How to achieve 32000 instance started per second?

Hi everyone.

After reading the blog entry for great success in the speed of your new platform, I decided to implement a PoC that would allow us to switch our classic workflow system to microservice architecture in the future with Zeebe (thanks to the Camunda developers for their great work and hope).

However, after several attempts to achieve at least close to the same indicators as you, the maximum that I have succeeded in is the speed of launching processes - 300 per second.

What i doing wrong?

Server configuration:
3.2 i7-8700 6 core
64 RAM
2*480 SSD
Ubuntu 18.04


Hey @AKuznetsov

please post also the Zeebe Configuration.


1 Like

Did you use this setup?

Hi, @Zelldon

Ok. Here you can find config and Go application that start process

No, we just use basic setup


So it is one of three things.

The server, your client code, or the machine (hardware/OS).

The obvious things to do are:

  1. Run the client code from the benchmark against your docker server.
  2. Run your client code against the server in the benchmark (was that dockerised?)
  3. Run the exact benchmark as it was done on the same hardware. (Verify the results and that you can replicated them)
  4. Run the benchmark as it was run on your hardware. (Get a baseline of your hardware)

Performance profiling like this is just basic science: Experimental design and observation, hypothesis generation and invalidation.

My hypotheses about your experimental design are these:

  1. You have degradation due to dockerisation.
  2. Dockerised server is resource starved.
  3. Running server in docker is slower than native (if your OS is not the same as the benchmark / the benchmark was run on a non-dockerised server)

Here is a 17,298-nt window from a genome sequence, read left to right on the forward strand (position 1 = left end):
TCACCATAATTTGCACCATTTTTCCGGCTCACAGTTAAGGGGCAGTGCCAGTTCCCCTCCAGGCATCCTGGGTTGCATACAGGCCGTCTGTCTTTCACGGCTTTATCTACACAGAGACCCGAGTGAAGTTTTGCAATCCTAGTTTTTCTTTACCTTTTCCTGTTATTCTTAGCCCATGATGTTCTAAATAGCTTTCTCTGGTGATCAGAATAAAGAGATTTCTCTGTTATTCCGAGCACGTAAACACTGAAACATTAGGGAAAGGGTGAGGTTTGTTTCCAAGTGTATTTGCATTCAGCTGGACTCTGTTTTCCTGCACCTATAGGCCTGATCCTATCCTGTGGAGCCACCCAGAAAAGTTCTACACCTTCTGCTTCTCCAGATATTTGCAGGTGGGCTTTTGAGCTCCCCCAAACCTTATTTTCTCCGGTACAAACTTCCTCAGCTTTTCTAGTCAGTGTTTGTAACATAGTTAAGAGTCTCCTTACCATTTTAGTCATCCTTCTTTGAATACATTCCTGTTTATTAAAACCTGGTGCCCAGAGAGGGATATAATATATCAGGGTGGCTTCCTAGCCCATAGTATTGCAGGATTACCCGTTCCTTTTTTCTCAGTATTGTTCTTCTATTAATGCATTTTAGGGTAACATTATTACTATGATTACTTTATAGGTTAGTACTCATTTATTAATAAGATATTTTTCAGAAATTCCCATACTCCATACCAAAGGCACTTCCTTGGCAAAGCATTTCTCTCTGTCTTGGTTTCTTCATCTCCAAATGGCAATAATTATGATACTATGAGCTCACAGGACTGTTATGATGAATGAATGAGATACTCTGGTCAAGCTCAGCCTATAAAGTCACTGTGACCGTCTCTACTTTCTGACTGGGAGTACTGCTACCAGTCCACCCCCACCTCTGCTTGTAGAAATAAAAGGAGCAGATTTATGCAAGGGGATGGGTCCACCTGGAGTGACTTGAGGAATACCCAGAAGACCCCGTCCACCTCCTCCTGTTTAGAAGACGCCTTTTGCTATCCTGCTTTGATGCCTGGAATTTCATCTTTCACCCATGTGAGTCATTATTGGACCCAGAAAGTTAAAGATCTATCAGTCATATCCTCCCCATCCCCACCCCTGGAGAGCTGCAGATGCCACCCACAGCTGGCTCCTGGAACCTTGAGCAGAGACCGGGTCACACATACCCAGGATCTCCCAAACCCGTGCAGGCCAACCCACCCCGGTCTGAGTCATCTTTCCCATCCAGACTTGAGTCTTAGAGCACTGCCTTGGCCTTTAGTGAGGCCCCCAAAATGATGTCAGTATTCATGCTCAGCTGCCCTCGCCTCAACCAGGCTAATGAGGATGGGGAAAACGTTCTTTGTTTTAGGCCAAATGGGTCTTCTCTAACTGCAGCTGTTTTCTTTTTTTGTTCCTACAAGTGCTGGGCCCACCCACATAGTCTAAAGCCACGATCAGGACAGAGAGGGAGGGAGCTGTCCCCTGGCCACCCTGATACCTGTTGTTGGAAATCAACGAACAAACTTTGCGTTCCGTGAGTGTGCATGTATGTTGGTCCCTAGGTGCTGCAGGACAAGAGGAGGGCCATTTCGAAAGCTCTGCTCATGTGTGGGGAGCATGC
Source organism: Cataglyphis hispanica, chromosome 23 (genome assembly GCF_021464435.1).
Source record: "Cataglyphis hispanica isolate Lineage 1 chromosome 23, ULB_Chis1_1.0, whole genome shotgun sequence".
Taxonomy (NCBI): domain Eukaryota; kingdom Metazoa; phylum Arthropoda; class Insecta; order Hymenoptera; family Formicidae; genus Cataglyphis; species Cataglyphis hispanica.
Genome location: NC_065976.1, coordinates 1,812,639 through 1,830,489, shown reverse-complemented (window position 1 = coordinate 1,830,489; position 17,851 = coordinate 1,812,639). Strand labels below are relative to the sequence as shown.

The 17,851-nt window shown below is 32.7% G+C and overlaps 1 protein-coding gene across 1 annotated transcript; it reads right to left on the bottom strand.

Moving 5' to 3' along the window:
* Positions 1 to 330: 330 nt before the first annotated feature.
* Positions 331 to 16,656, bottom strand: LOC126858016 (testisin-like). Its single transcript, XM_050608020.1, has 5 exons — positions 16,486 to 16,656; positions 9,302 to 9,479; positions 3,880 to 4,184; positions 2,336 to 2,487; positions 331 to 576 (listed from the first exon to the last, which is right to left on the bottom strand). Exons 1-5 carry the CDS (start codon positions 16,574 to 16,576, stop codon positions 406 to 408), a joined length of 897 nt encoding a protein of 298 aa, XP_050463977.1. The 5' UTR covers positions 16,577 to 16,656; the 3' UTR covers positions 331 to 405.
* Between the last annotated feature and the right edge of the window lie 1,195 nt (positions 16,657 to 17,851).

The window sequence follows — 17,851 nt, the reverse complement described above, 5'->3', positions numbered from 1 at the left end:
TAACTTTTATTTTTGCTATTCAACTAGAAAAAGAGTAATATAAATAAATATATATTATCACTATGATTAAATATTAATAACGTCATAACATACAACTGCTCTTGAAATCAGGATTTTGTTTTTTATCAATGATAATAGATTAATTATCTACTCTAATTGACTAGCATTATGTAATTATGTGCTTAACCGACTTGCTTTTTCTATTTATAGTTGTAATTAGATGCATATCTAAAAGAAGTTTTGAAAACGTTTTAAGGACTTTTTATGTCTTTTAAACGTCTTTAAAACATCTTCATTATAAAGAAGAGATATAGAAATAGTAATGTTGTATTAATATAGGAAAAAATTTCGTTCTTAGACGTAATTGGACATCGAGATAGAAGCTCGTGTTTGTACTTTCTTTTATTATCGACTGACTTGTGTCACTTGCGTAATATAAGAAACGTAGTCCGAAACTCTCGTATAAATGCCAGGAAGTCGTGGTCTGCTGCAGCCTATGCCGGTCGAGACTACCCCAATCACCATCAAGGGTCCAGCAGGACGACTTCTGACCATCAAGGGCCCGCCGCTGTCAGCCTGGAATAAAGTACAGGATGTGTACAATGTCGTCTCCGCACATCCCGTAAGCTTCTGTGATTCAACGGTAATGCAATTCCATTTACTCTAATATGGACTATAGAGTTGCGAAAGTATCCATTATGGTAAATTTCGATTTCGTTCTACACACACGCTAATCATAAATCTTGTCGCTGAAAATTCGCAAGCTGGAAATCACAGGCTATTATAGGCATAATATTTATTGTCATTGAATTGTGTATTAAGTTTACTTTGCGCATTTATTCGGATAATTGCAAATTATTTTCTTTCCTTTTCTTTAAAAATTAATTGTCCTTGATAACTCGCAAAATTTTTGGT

4. Your client code cannot generate the same input as the benchmark code.
  5. Your resources do not match the benchmark resources.

The four experimental combinations that I recommended above are sufficient to differentially invalidate or strengthen these hypotheses, and provide input for generating new hypotheses - or direct your attention to the part of the system where you need to experiment further to refine a hypothesis.

For example: if the benchmark client is faster than your Go client against the same server, then you would develop a hypothesis about your client code. Is it blocking? What happens if you run two instances of it in parallel?


There is no silver bullet configuration. You have to experimentally (in)validate your hypotheses and do exhaustive testing.

That was the point I was trying to make in that performance profiling blog post.

You should run a bunch of combinations and come up with a hypothesis with proof, like: “I think that the Go client has an issue where it can’t generate requests as fast as the Java client because I have these three experiments that show these results…”

Like that.

And so, after several days of testing i was not able to achieve the declared speed. Just to understand, I focus on this indicator.


Next I will write the test parameters:

We started testing with docker-compose and broker-only, with default settings. Speed was about 100 instance per second. When increasing the speed of the client (add worker number on Go application), the broker began to return an error: “Reached maximum capacity of requests handled”
Further, partitions were gradually increased, until server resources ceased to be enough, we achieved a speed of 300+ per second.
After that we started the broker directly, from the distribution (without docker). As in the previous case, the partitions and the speed of sending requests by the client were increased, as long as there were enough resources. Speed reached a little less than 400 per second.

So we still didn’t understand what needs to be changed so that the difference between the declared speed and our indicators would be at least not 100 times.

Hello friends!
Please share your working benchmark.
Maybe I’m trying in vain to repeat the results of the test bench?